Jean Arena has worked in art her entire career. From high-profile advertising jobs to deeply personal paintings, such as the one on our cover depicting her grandkids, Arena has a great deal of range. See more of her work at Westhampton Free Library on Saturday, July 20 and Sunday, July 21 as part of the Art Studio Tour, and see a solo show of her paintings at the Remsenburg Academy, from August 16–September 2. An opening reception is scheduled for August 16.
What was the inspiration for this piece?
The ocean has always inspired me. It is so large and we are so small. The ocean doesn’t really change and neither do the people that come to it. In the summer, you can always see people having a great time challenging the waves. These three kids happen to be my grandchildren and it reminded me of my sister and my cousins doing the same thing years ago—loving it, the fun and excitement and also that underlying bit of a scary feeling when a very big wave is coming at us!
How did you get started in art?
I was always drawing and one day my father brought me a wooden artist’s box. Inside were paints, brushes…everything I needed to try painting. I worked at the kitchen table and copied from art books. My first painting was of a little boy and girl sharing a bowl of chocolate outside with a beautiful shaft of light coming down on them. I think it was a painting by Murillo. From there, I studied.
I have a BA in Art from Rosemont College, then studied Film and Advertising at The School of Visual Arts. Next, faux painting and gilding At The Isabel O’Neill Studio in New York and at the Tania Vartan Academy in Florence. After retiring form advertising, for six years I studied painting at The Art Students League of New York with Tom Torak, Sharon Sprung, Mary Beth McKenzie, Dan Gheno and Cornelia Foss.
Talk about your experience working for Young & Rubicam.
I felt so lucky to be at Y&R since it was one of the most creative agencies at the time and I was working for two very talented TV art supervisors and I learned a lot from them. There were lots of creative young people my age and we were all happy to be working there, even if it meant many late nights. The agency had large clients with large TV budgets.
Soon, I was filming a shampoo commercial in LA and another with a famous basketball player in Cincinnati. The job was competitive, challenging and rewarding. But I left when I was offered a position at another agency by someone I had known at Y&R. After a number of years, I went back at Y&R for another 13 years. I worked with some people I knew from before and I felt at home again creating commercials for The US Army, Dr. Pepper, KFC and Barbie.
How does your painting work differ from the advertising work?
They are both creative, but very different in many ways. The scope is different. In advertising, the scope is focused on the product and who the target is. As a painter I have to rely on myself for guidance. I paint what inspires me—a person, a scene, colors, forms, beauty a cause—anything that prompts a feeling and makes me want to capture and share that feeling. In advertising I worked with a writer to create an idea, a message to people that they would identify with and feel good about on some level.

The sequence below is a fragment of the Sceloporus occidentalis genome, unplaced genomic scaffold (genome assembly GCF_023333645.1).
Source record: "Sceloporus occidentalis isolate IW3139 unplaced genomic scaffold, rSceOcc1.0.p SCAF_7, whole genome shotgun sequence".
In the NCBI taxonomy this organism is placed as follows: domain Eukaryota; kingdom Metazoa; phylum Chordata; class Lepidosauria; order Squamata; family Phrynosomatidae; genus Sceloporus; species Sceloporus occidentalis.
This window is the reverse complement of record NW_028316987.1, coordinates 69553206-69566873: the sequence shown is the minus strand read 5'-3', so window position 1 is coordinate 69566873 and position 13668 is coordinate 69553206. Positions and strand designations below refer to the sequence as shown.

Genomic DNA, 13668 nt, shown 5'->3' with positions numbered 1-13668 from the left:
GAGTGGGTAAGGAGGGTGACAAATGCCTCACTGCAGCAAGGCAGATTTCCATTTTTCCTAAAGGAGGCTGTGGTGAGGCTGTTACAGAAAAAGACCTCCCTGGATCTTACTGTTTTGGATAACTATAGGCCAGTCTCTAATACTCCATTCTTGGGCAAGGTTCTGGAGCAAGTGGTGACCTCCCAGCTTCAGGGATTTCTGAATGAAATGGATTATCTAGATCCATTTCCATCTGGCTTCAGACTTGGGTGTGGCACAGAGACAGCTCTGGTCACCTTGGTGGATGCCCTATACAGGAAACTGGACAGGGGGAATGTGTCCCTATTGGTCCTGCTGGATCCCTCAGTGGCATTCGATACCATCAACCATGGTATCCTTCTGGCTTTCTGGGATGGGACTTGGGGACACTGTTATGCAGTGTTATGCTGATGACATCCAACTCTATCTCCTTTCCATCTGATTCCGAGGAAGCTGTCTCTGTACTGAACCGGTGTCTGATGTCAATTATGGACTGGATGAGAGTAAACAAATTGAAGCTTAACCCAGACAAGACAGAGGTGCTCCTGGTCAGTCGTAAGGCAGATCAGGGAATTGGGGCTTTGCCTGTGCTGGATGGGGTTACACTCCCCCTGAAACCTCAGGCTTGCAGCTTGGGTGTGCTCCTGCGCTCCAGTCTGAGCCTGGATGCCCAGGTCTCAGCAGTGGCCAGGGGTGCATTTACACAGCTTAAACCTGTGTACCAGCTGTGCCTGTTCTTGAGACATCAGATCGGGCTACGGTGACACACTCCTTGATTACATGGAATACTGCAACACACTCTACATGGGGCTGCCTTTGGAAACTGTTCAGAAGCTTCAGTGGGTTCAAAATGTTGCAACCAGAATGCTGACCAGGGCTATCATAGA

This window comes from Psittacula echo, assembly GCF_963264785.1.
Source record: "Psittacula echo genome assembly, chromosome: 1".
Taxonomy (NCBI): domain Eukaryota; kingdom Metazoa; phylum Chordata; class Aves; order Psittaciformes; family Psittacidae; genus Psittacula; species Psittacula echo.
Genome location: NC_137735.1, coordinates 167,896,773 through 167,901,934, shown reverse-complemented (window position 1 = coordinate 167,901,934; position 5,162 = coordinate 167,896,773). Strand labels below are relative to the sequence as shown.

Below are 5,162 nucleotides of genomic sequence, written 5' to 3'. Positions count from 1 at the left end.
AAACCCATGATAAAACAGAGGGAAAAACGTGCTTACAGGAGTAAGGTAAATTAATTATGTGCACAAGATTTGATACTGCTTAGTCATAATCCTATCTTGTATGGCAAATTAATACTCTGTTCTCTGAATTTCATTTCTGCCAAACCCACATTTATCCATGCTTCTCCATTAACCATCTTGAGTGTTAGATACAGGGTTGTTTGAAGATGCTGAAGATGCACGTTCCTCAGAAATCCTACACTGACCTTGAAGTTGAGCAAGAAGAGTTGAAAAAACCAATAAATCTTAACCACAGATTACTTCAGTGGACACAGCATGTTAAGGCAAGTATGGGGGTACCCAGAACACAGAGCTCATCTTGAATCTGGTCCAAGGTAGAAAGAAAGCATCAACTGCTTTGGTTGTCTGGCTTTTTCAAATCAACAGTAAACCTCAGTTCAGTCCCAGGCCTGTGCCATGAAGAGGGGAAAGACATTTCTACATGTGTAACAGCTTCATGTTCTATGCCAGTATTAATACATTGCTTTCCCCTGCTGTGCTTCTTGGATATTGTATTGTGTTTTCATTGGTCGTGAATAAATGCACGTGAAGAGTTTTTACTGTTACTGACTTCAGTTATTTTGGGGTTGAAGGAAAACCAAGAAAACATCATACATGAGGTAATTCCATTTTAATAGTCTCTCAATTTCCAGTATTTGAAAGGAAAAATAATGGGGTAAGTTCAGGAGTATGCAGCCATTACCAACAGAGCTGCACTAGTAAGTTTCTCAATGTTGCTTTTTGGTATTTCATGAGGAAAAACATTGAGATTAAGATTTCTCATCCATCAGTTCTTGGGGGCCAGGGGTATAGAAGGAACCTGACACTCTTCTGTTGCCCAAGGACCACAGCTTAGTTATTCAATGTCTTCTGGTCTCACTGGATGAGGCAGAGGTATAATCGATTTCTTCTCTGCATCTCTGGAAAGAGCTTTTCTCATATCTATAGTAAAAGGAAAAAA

To do this we worked with research people who help create the strategy. And many people up the agency ladder both Creative and Management comment on your work before you present it to the client. Most of the time there are changes to be made—some good, some bad. Even if the client likes it, there are focus groups!
And if they don’t like it? It’s doomed. But if they like it you get to produce it. That’s when you work with a director, producer, actors, music people, an editor, etc., all approved by the client and agency, and in the end you have a commercial.
In painting, I work alone. I keep looking at my painting to figure out what’s bothering me Is it the composition, a color I need to change, and the light? I can leave it for a while or ask my husband what he thinks. Eventually, sometimes even months later, somehow I figure out what do.
The end result has similarities. In advertising, if your commercial is on the air and people like it and the clients reach their goal and the agency is happy and you are respected in the ad community, you can feel good about what you accomplished.
It is a lot like being in an art show where if people comment favorably about your painting and maybe even someone buys it and lovingly puts it in their home and now it has a nice place instead of sitting in your studio, and so then you feel good about it.
What’s it like living in Remsenburg?
Timing is the thing. And for me and my husband the time was right to leave the crowds and noise of Manhattan and live in the peace and quiet Remsenburg. It’s a small place between Eastport and Westhampton, very picturesque, and very nice people. There are community events and there’s the post office to get your mail since we don’t have home delivery, we do have a very good elementary school, a community church and the academy where we hold meetings and art Shows. And my son’s family lives here so I get to see my grandchildren grow up right before my eyes. What could be better?
How does living on Long Island inform your work?
Out here you have great big beautiful scenes of nature, ocean beaches, sky, farms, inlets, marshes with incredible light that make you want to paint. Also the scenes of school buses, kids, farm stands, animals, gardens, villages and people living their everyday lives. I have so many possibilities as to what I want to paint next.
For more work by Jean Arena, visit jeanarenapaintings.com.